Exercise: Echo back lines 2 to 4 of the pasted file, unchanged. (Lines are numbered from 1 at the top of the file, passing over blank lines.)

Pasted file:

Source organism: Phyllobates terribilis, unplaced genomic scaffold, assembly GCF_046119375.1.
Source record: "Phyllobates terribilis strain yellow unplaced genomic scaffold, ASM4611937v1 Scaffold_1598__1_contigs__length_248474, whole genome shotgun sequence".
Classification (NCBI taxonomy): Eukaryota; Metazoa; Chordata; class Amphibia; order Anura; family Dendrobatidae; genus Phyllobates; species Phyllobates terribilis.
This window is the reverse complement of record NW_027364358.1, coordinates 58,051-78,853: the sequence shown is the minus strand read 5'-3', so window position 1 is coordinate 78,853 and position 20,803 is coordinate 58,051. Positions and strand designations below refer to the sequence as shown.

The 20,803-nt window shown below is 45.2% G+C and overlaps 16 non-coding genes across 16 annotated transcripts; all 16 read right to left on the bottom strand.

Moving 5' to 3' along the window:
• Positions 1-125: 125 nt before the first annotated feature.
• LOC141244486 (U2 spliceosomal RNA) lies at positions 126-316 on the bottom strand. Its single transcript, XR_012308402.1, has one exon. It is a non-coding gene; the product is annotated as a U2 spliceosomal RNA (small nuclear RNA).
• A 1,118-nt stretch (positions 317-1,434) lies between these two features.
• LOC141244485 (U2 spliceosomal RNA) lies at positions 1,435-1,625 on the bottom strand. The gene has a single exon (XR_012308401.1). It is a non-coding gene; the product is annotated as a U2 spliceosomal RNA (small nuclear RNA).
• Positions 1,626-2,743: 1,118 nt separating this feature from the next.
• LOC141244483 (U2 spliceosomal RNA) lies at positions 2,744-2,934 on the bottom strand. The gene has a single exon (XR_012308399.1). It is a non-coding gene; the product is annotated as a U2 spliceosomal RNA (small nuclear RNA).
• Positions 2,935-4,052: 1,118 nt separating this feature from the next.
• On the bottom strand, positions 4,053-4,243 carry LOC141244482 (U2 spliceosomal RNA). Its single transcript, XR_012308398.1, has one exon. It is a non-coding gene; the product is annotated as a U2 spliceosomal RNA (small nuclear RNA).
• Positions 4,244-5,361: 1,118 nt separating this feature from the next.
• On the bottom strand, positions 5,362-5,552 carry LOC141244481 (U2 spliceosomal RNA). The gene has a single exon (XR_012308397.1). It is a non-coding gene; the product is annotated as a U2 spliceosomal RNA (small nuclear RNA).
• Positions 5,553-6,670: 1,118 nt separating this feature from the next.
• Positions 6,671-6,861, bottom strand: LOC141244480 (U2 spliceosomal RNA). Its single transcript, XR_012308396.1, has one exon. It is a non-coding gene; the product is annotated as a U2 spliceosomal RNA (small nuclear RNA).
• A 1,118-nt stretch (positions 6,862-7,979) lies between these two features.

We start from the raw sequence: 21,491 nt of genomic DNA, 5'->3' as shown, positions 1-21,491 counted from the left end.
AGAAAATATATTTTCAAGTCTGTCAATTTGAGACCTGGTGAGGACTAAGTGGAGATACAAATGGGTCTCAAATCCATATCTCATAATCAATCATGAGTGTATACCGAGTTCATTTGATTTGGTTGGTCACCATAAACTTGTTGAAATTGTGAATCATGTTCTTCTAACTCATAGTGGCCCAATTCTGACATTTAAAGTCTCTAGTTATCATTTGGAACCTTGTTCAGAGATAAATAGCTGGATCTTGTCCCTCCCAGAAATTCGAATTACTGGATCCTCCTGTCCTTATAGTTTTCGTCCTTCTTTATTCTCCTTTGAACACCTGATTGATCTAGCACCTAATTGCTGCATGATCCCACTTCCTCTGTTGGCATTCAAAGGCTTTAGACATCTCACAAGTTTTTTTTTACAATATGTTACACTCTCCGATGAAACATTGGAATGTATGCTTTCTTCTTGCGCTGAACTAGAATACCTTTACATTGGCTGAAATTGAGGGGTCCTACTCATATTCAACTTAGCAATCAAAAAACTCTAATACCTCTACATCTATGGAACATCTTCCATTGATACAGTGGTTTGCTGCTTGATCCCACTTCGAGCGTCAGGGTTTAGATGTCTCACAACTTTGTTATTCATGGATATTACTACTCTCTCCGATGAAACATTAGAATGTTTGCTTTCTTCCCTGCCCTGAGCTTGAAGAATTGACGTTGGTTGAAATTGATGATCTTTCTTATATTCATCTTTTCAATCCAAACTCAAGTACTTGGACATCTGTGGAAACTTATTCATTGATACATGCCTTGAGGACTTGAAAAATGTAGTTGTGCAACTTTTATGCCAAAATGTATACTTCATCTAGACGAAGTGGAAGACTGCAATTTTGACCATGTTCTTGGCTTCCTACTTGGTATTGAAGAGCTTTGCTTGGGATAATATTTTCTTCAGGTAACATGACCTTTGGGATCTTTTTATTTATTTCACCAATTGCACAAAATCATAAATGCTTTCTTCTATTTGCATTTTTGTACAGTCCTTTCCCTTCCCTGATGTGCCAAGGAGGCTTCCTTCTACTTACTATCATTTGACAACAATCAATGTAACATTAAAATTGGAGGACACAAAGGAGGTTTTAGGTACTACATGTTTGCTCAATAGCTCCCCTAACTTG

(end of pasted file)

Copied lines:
Source record: "Phyllobates terribilis strain yellow unplaced genomic scaffold, ASM4611937v1 Scaffold_1598__1_contigs__length_248474, whole genome shotgun sequence".
Classification (NCBI taxonomy): Eukaryota; Metazoa; Chordata; class Amphibia; order Anura; family Dendrobatidae; genus Phyllobates; species Phyllobates terribilis.
This window is the reverse complement of record NW_027364358.1, coordinates 58,051-78,853: the sequence shown is the minus strand read 5'-3', so window position 1 is coordinate 78,853 and position 20,803 is coordinate 58,051. Positions and strand designations below refer to the sequence as shown.